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Archive for March, 2013

A professor once told me of his reaction to the idea of teaching Kurt Vonnegut’s work in college English classes. “What is there to teach?” he asked. He thought Vonnegut’s books were sufficiently easy to understand that readers shouldn’t need guidance to get through them.
Perhaps with the passage of time that has changed. Readers in the Vietnam War era of the 1960s and 1970s found parallels between their experiences and the World War II events Vonnegut depicted. Maybe young readers need to know a bit of history to grasp what Vonnegut was doing and why it resonated the way it did.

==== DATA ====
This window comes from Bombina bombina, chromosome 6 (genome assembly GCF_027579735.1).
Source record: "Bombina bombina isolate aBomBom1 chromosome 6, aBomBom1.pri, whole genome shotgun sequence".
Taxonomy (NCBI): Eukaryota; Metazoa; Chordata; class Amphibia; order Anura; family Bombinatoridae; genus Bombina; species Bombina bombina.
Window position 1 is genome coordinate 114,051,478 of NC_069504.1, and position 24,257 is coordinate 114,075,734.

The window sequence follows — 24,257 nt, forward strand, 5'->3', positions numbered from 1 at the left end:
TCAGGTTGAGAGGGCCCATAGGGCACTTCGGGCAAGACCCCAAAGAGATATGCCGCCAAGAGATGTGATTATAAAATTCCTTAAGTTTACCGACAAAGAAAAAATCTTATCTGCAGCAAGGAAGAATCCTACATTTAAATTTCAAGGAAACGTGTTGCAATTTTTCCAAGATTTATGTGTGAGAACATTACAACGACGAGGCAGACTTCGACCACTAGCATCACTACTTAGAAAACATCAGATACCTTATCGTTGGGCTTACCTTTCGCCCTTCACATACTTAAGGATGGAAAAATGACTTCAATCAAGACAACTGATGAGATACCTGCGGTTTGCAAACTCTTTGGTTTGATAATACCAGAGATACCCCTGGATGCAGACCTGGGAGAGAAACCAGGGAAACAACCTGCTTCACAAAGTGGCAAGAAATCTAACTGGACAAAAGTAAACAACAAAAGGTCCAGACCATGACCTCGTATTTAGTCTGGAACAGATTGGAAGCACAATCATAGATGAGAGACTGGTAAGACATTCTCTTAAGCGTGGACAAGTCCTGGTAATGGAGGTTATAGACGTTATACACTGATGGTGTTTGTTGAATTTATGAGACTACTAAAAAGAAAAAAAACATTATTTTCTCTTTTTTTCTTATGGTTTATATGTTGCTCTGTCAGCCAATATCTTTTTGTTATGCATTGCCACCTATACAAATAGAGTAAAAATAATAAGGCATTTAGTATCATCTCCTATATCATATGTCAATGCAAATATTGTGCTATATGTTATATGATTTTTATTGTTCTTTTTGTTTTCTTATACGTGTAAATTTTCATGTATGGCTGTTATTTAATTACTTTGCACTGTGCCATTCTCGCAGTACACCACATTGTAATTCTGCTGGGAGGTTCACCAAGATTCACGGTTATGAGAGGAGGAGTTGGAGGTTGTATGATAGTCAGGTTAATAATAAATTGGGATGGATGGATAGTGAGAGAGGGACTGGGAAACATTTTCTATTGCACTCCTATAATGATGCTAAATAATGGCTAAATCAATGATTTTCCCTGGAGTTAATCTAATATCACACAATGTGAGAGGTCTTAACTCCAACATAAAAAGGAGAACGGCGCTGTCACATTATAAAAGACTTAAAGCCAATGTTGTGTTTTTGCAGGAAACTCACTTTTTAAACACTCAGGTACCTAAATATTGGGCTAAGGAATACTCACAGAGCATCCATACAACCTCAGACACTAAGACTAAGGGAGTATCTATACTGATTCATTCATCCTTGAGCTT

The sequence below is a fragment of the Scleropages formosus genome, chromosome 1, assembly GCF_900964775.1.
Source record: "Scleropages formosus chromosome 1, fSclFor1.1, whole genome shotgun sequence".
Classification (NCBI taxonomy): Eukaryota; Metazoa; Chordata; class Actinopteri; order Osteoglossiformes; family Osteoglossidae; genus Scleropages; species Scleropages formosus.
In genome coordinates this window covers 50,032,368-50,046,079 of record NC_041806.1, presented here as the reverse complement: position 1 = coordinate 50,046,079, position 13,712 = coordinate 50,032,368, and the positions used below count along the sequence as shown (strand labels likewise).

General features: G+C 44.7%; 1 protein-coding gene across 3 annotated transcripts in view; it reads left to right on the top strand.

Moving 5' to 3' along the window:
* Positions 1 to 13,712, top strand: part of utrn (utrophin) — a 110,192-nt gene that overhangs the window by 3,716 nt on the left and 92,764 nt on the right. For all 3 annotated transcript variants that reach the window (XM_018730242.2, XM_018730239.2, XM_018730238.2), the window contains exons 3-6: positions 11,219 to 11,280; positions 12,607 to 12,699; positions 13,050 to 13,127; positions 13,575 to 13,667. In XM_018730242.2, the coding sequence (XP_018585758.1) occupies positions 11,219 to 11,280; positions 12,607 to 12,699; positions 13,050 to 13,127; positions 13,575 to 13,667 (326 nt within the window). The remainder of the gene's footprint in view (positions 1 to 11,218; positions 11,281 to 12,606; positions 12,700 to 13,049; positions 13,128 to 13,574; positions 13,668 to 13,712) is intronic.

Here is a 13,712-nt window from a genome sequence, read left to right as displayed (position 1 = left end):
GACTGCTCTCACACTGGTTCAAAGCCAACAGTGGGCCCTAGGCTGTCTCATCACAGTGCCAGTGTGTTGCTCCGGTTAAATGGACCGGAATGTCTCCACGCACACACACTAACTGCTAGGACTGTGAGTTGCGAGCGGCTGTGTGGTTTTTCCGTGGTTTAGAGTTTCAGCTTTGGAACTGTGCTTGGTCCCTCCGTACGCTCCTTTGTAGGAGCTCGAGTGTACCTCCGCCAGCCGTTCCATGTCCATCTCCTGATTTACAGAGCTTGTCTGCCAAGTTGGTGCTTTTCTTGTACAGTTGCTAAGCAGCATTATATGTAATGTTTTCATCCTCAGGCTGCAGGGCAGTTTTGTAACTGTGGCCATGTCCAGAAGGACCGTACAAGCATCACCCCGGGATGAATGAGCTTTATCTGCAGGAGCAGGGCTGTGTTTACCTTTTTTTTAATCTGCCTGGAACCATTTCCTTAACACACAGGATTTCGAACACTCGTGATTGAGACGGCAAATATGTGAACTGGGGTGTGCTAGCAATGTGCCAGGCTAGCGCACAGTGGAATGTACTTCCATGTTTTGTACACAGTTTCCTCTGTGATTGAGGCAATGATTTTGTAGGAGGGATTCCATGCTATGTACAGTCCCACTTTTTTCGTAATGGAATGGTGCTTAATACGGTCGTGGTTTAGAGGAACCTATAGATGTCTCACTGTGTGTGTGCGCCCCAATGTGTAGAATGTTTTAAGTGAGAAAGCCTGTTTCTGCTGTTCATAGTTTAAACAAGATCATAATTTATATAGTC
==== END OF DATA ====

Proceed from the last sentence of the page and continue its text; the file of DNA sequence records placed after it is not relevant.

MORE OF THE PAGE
What they don’t need, I contend (and I think my old teacher would agree), is for anyone to rummage around in Vonnegut’s biography in order to make sense of his writing. Yet this is precisely what several misguided books do. I discuss the problems with their approach in an essay in Logos: A Journal of Modern Socity & Culture.

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